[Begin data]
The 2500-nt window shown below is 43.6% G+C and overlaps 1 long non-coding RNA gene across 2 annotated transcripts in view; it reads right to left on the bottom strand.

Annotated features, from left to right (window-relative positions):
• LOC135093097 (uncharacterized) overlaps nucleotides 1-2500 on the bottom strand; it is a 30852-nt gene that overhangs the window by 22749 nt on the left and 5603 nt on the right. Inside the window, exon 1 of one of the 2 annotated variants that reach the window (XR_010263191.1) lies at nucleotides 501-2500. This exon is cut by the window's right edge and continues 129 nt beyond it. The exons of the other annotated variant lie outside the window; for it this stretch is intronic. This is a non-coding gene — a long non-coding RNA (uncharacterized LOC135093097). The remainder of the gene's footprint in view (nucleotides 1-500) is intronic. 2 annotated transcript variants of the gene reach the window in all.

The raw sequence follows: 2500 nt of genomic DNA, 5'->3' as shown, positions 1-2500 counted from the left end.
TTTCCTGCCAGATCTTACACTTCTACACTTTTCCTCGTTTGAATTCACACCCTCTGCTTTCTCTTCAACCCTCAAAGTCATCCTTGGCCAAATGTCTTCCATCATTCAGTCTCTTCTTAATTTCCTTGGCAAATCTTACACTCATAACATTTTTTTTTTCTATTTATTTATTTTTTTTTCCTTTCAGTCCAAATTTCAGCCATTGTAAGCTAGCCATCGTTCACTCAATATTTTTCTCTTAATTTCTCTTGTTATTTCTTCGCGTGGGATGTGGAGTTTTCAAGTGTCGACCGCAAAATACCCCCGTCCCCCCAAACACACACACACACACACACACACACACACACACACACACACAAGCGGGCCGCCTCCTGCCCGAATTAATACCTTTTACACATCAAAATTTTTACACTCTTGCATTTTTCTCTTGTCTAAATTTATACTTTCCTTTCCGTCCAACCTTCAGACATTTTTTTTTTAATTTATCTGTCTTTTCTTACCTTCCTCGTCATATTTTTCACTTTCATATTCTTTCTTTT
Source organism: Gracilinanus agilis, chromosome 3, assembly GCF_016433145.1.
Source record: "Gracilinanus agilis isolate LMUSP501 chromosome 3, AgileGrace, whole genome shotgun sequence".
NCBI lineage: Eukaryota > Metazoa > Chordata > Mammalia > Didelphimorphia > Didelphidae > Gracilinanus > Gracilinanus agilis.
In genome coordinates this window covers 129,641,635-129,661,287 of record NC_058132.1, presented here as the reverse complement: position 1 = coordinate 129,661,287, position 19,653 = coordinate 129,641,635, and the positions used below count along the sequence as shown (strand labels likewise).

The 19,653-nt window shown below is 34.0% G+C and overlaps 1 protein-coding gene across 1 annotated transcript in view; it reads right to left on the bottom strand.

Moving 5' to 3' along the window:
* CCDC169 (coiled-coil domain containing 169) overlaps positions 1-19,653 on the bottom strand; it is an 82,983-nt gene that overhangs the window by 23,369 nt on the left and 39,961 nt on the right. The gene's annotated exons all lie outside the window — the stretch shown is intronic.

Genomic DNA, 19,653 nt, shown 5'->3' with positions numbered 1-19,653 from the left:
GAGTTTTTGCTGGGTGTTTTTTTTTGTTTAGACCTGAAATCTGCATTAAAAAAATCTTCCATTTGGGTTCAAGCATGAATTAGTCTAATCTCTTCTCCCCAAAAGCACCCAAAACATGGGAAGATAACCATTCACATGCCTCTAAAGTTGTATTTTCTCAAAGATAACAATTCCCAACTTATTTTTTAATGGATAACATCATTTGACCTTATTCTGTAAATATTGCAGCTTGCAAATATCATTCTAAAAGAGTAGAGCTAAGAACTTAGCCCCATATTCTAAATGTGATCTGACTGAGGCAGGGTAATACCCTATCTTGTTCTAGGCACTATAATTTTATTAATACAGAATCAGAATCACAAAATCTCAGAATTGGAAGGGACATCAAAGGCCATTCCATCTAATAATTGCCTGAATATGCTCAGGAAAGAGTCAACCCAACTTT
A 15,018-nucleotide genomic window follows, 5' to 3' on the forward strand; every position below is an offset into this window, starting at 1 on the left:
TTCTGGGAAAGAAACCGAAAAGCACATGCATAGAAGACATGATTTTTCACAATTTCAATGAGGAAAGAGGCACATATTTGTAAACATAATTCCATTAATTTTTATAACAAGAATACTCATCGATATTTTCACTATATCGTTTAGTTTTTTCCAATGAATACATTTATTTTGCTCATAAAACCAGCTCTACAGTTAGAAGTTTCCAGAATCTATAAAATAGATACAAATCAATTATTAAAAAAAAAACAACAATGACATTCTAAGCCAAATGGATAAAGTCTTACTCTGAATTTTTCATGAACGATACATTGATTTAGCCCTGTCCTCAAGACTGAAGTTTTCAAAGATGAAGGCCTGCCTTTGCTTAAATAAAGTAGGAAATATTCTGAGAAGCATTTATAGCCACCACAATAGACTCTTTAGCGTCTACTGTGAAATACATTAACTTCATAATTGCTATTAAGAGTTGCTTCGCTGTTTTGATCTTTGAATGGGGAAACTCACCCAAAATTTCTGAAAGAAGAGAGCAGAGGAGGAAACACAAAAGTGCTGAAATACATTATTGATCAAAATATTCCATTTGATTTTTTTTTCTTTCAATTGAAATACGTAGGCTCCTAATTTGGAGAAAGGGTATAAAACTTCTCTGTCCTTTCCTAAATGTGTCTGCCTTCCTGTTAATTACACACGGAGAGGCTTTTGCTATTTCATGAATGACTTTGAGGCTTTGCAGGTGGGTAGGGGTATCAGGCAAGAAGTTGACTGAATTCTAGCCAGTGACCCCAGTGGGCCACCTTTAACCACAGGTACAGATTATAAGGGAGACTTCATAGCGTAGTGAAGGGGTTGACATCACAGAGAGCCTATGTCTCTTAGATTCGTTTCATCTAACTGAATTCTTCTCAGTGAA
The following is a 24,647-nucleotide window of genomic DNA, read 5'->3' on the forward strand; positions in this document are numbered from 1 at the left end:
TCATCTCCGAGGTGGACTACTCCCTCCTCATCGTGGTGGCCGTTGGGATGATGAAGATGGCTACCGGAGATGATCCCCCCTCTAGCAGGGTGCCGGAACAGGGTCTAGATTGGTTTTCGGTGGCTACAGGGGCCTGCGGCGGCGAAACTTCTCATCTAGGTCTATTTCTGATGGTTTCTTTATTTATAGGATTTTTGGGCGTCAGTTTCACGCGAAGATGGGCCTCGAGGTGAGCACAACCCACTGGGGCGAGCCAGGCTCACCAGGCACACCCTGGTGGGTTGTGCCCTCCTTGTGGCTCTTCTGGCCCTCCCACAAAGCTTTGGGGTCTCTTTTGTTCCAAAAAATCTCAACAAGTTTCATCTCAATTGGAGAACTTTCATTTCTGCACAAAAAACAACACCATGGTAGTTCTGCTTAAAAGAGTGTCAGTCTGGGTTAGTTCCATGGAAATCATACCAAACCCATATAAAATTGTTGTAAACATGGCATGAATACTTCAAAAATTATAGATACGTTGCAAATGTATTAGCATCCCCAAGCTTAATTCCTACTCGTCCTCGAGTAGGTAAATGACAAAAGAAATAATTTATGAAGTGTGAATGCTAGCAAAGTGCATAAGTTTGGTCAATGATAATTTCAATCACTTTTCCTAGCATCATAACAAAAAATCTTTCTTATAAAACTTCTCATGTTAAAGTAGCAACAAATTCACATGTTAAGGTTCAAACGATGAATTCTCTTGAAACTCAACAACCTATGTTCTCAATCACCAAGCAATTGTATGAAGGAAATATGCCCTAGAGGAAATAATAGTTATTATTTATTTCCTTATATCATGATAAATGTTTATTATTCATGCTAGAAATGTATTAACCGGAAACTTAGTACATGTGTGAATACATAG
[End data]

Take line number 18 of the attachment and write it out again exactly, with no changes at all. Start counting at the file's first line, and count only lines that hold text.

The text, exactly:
TCATCTCCGAGGTGGACTACTCCCTCCTCATCGTGGTGGCCGTTGGGATGATGAAGATGGCTACCGGAGATGATCCCCCCTCTAGCAGGGTGCCGGAACAGGGTCTAGATTGGTTTTCGGTGGCTACAGGGGCCTGCGGCGGCGAAACTTCTCATCTAGGTCTATTTCTGATGGTTTCTTTATTTATAGGATTTTTGGGCGTCAGTTTCACGCGAAGATGGGCCTCGAGGTGAGCACAACCCACTGGGGCGAGCCAGGCTCACCAGGCACACCCTGGTGGGTTGTGCCCTCCTTGTGGCTCTTCTGGCCCTCCCACAAAGCTTTGGGGTCTCTTTTGTTCCAAAAAATCTCAACAAGTTTCATCTCAATTGGAGAACTTTCATTTCTGCACAAAAAACAACACCATGGTAGTTCTGCTTAAAAGAGTGTCAGTCTGGGTTAGTTCCATGGAAATCATACCAAACCCATATAAAATTGTTGTAAACATGGCATGAATACTTCAAAAATTATAGATACGTTGCAAATGTATTAGCATCCCCAAGCTTAATTCCTACTCGTCCTCGAGTAGGTAAATGACAAAAGAAATAATTTATGAAGTGTGAATGCTAGCAAAGTGCATAAGTTTGGTCAATGATAATTTCAATCACTTTTCCTAGCATCATAACAAAAAATCTTTCTTATAAAACTTCTCATGTTAAAGTAGCAACAAATTCACATGTTAAGGTTCAAACGATGAATTCTCTTGAAACTCAACAACCTATGTTCTCAATCACCAAGCAATTGTATGAAGGAAATATGCCCTAGAGGAAATAATAGTTATTATTTATTTCCTTATATCATGATAAATGTTTATTATTCATGCTAGAAATGTATTAACCGGAAACTTAGTACATGTGTGAATACATAG